How to Build a Strong Company Brand

What the experts have to say.

Marketing strategists worldwide are acknowledging the power of the storyteller. This is especially true for startups, thousands of which buckle under the pressure of constantly chasing growth. In an intensely competitive market, the brand with a story that consumers can really connect to, is the one that bags the deal.

Jumpstart spoke to Heeru Dingra, Chief Executive Officer at India-based digital agency WAT Consult, and Manishankar Prasad, an India-based writer and consultant who has spent the past decade as a growth coach with professional service startups with a focus on South Asia, to find out what it takes for today’s startups to build a strong brand.

The Basics

“Branding is not what you believe the company is, it’s what people believe the company is,” says Dingra, whose agency has worked with over 600 brands since its founding. In an ecosystem experiencing perpetual tectonic shifts, branding is more than logos or style sheets.

She continues, “When [Rajiv Dingra, Founder and former CEO] built the company, he wanted people to connect, converse, collaborate, and co-create. Today, those words are part of our logo, but what matters is that the thought came first. When you start a company, have clarity on its purpose and values.”

Prasad shares his own tricks of the trade: “Build the basics well–a good website, an active Instagram account or LinkedIn page–and make sure you listen to your tribe of customers,” he says.

He adds that startups need to think of branding from an industry perspective. “Start ups are a spectrum, from social commerce to big data to offline service firms. The marketing strategy will differ as per the nature of the firm,” he says.

Tell The World Who You Are

The branding exercise must create value, not only for the business but for customers as well. Prasad explains, “Branding is the idea that the client or customer interacts with the product. [It is] a low-cost tool to reach out to its audience. Be cool, but help solve a pain point; the communication should ultimately be about that.”

It’s not as easy as it sounds, as any founder will agree. The overarching challenge, as Dingra points out, is to convince the market that it wants you.

“People don’t buy products, they buy brands,” she says, “Be sure of what you are doing, and hold on to that. That’s what worked for WAT Consult.”

It doesn’t end there; investors watch growth rates like hawks. Branding often ends up being the golden egg that keeps the startup alive.

“The brand is about the bottom line, and how much branding outreach can help achieve business targets. The fundamental challenge is two-fold: breaking through the clutter from the rest of the pile, and measuring brand visibility in terms of ROI (Return on Investment) metrics,” says Prasad.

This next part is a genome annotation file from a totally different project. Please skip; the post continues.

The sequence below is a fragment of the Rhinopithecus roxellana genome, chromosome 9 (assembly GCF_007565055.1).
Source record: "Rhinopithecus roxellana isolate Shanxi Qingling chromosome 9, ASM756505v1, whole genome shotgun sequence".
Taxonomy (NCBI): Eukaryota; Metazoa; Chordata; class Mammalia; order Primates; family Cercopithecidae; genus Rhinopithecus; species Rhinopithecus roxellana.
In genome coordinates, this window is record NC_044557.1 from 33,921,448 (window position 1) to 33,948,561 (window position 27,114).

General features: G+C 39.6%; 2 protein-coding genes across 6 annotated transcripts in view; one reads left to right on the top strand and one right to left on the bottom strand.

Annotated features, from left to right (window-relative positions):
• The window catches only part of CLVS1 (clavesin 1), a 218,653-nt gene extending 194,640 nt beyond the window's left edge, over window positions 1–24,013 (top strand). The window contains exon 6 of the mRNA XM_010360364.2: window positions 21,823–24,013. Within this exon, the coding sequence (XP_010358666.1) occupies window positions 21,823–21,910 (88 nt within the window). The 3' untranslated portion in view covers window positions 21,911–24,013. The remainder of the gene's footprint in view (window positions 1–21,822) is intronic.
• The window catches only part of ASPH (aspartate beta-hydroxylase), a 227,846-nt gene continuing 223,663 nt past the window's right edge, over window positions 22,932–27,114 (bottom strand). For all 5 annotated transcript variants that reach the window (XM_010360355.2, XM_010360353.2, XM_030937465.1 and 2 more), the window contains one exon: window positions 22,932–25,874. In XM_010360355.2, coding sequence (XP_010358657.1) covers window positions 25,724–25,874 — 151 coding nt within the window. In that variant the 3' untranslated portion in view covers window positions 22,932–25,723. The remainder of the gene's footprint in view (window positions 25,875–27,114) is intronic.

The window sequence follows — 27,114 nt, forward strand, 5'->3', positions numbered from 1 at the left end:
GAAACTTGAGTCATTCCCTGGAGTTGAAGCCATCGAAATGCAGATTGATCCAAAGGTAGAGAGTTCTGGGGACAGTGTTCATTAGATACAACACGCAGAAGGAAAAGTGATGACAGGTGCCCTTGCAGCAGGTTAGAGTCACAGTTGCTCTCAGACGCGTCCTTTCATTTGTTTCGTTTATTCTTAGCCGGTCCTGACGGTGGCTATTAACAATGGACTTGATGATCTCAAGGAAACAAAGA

Playing The Data Game

It’s important for a startup to know its identity, but the teething process starts with communicating that identity to the world. Prasad suggests that brands should communicate with their target audience in a fun way, “without being in the face and in the way.”

He also recommends that startups incorporate data in the branding process. “The targeting of the customer with data analytics should be a prerequisite, as the availability of these data sets is easier to approach,” he says.

However, Dingra counsels that startups should be cautious when working with data, as it can confuse the brand message they’re trying to convey.

“Startups are fortunate to have data that backs their ideas, but the flipside is that you get influenced by data,” she says. “If you take [the data] as a frontrunner, and your idea takes the backseat, it won’t work. Brand identity first, backed by data.”

Think Creatively, Communicate Digitally

Using digital outlets–and social media in particular–can be a gamechanger in the communications sphere. Both Dingra and Prasad agree that breaking through the content clutter is imperative when connecting with consumers.

“The larger audience understands simplicity. Keep it simple, keep it consistent, and stick to your DNA. Your communication has to be a reflection of your DNA,” says Dingra. When it comes to digital media, remember that social channels are only the medium–the real meat is in creative ideation.

“Leverage tech and digital but keep the creativity flowing,” says Prasad. “The brand is fundamentally an idea and emotion. Thinking laterally is important. Create content which will speak to your target audience,” he adds.

Taking The Branding Leap

Ultimately, startups need to figure out the line between creativity and business sense. It’s all about being unafraid to test new waters. WAT Consult, which was born from the failure of a previous company, is a testament to the strength of fearlessness in business.

“An idea is good if it scares the hell out of people,” Dingra says. “Any idea which is different is scary, which is why you need clarity about what you’re doing, and the focus to actually do it.”

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Sharon Lewis
Sharon is a Staff Writer at Jumpstart

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